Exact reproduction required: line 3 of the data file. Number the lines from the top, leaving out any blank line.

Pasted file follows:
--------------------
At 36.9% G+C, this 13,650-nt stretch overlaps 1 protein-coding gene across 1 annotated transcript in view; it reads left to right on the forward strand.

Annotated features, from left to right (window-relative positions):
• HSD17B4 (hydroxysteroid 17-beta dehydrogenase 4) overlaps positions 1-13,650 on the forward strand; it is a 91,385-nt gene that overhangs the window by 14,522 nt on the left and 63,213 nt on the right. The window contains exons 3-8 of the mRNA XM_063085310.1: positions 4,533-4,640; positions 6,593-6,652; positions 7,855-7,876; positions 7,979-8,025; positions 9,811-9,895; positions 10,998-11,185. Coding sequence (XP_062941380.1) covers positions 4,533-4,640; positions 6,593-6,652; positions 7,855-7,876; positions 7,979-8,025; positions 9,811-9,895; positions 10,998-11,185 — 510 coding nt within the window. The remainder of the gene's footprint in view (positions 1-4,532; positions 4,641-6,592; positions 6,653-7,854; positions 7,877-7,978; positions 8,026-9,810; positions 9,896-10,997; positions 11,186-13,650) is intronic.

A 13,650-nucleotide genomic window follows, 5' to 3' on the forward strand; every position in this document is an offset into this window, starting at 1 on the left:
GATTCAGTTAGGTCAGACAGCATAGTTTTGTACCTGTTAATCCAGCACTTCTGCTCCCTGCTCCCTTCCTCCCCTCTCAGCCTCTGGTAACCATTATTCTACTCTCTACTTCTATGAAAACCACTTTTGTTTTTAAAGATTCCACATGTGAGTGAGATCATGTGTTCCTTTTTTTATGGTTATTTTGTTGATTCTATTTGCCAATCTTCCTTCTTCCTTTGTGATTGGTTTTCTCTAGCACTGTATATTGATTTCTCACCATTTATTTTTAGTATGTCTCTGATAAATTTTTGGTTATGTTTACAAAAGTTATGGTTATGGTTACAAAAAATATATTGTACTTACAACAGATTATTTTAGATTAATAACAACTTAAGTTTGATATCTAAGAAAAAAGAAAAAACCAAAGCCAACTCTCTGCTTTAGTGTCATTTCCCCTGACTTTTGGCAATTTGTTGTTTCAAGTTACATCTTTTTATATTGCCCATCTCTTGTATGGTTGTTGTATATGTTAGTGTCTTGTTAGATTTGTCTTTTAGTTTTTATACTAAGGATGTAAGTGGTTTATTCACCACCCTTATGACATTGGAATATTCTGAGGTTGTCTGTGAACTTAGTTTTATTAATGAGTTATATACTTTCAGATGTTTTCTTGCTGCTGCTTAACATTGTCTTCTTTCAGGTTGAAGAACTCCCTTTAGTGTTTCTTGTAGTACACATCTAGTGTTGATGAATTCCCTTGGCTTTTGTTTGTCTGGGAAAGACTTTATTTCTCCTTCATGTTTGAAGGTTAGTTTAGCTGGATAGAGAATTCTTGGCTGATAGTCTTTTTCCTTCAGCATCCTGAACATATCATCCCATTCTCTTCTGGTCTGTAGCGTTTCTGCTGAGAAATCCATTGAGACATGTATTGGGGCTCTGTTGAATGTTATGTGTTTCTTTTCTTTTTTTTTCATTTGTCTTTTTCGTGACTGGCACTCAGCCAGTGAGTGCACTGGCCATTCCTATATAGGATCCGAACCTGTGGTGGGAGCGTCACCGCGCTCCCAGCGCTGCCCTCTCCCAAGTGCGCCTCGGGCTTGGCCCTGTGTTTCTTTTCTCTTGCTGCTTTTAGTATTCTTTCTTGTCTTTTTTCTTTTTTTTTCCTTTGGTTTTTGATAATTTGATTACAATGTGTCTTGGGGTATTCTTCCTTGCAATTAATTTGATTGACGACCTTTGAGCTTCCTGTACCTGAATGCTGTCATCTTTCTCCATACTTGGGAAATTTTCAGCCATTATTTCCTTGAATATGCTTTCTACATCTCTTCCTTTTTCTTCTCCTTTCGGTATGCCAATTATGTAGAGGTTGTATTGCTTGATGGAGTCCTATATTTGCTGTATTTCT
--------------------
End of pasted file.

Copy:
• HSD17B4 (hydroxysteroid 17-beta dehydrogenase 4) overlaps positions 1-13,650 on the forward strand; it is a 91,385-nt gene that overhangs the window by 14,522 nt on the left and 63,213 nt on the right. The window contains exons 3-8 of the mRNA XM_063085310.1: positions 4,533-4,640; positions 6,593-6,652; positions 7,855-7,876; positions 7,979-8,025; positions 9,811-9,895; positions 10,998-11,185. Coding sequence (XP_062941380.1) covers positions 4,533-4,640; positions 6,593-6,652; positions 7,855-7,876; positions 7,979-8,025; positions 9,811-9,895; positions 10,998-11,185 — 510 coding nt within the window. The remainder of the gene's footprint in view (positions 1-4,532; positions 4,641-6,592; positions 6,653-7,854; positions 7,877-7,978; positions 8,026-9,810; positions 9,896-10,997; positions 11,186-13,650) is intronic.